Angry residents blame the ANC for failing to provide them with electricity in over two decades in power. “How do you expect a man who barely has a year as mayor to fix a problem in which others failed in over 20 years. People are just being unfair to (Herman) Mashaba,” said Bafana Nkomo.
“Our government is convinced only pigs live here,” said 28-year-old Thobile Sithole, speaking to Daily Maverick a day after the protests.
Electricity theft costs Eskom and other entities billions of Rands.
EE Publishers Managing Director Chris Yelland says there are two distinct means by which electricity is stolen from Eskom – non-payment and theft. Non-payment involves municipalities failing to pay often resulting in the debt being written off, and fresh debt accumulated. Theft involves making connections without electricity meters installed thereby bypassing the billing process.
“There are no simple solutions,” Yelland said, adding that it would take years to eradicate electricity theft which in his estimate amounts to tens of billions of rand.
He says community members should be aware that stealing electricity is like stealing from one’s neighbour. “Enforcement of laws, proper and fair billing with sufficient community involvement will go a long way in alleviating electricity theft,” Yelland said.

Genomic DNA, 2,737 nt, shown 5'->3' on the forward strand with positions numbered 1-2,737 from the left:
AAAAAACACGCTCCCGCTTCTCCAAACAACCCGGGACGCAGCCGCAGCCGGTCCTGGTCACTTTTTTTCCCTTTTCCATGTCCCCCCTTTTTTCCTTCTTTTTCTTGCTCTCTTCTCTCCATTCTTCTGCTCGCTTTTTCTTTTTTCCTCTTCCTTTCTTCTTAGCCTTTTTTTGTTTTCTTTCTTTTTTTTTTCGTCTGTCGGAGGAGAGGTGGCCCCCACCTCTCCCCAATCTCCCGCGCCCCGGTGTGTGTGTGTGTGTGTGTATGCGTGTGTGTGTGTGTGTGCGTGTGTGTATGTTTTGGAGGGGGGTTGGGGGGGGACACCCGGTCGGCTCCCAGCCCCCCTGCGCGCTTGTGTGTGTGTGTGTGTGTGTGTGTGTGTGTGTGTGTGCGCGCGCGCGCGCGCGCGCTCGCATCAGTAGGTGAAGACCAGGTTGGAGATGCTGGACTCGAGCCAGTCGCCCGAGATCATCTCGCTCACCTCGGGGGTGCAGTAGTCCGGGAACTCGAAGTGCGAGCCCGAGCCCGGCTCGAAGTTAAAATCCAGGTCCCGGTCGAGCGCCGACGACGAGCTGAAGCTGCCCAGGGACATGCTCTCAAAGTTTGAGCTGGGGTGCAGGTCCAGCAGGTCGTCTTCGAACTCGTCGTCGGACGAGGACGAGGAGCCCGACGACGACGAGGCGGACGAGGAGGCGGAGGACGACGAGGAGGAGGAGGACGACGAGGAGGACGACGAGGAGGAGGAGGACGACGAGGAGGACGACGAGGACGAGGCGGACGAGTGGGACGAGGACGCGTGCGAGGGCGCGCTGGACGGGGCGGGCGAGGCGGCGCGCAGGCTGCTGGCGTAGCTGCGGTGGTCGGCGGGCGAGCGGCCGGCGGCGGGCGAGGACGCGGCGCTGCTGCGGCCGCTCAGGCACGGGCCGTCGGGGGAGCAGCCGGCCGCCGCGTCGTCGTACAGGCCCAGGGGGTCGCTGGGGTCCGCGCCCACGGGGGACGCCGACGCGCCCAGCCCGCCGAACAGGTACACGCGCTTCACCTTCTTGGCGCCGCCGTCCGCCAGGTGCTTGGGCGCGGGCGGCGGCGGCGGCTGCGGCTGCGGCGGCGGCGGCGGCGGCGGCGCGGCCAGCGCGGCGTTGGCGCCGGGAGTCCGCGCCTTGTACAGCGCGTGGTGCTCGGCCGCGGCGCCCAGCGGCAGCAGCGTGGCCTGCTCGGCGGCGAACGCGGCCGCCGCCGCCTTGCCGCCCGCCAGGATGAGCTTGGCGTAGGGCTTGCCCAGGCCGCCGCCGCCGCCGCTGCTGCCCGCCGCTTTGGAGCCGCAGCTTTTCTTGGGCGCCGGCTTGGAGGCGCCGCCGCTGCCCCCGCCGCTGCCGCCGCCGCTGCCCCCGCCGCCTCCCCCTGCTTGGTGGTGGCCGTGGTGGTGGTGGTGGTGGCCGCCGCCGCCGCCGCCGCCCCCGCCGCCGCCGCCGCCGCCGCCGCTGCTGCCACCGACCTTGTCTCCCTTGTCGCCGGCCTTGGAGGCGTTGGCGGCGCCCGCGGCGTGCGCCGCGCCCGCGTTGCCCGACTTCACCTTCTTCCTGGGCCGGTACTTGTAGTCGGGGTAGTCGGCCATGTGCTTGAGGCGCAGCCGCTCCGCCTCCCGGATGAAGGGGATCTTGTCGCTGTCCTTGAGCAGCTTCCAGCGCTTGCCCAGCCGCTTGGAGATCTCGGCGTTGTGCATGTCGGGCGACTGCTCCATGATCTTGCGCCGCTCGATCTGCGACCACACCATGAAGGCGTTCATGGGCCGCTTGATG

Eskom spokesperson Khulu Phasiwe says combating the scourge of electricity theft requires collaboration between interested stakeholders, especially Eskom, communities, and the police.
He concedes that illegal connections remain a Herculean challenge for both Eskom and municipalities despite successful prosecutions. In a recent case an electricity theft syndicate kingpin was sentenced to 42 years in the South Gauteng High Court after being found guilty in December 2016.
But Yelland says very few cases have been successfully prosecuted. “There have been only a few judgments. Courts have been very inefficient in dealing with electricity theft. It’s a huge socio-economic problem,” he said.
The cost of electricity was a driving factor for residents where electricity supply was available to bypass this and opt for illegal connections.
In Soweto, many poor households with an electricity connection struggle to settle their monthly bills. According to Eskom, Soweto has outstanding electricity debt of R5.3-billion, and the power utility has disconnected over 17,000 defaulting customers in Soweto for non-payment.
It’s not easy to determine the cost of electricity for an average household. Yelland says this factor depends on every household’s level of income. Yelland estimates that a lower-end family would spend about R200 a month on electricity, while a more well-off household would spend about R2,000 a month.
For residents of the Kliptown informal settlement, this is far too much and so they will continue to rely on Sparks.
“Anyone who touches Sparks will incur the wrath of the whole community of Kliptown’s informal settlers. He is our saviour because, young as he is he has managed to do what our powerful and resourced government has failed to do. We no longer care about houses because clearly they don’t think we deserve them. Sparks is our hero,” 53-year-old Judy Smith said. DM
Photo: Kliptown Informal Settlement is home to hundreds of residents who feel forgotten by the government. Tired of waiting for any sort of services from the government they have turned to electricity thieves to supply them with power. Photo: Bafana Mvambi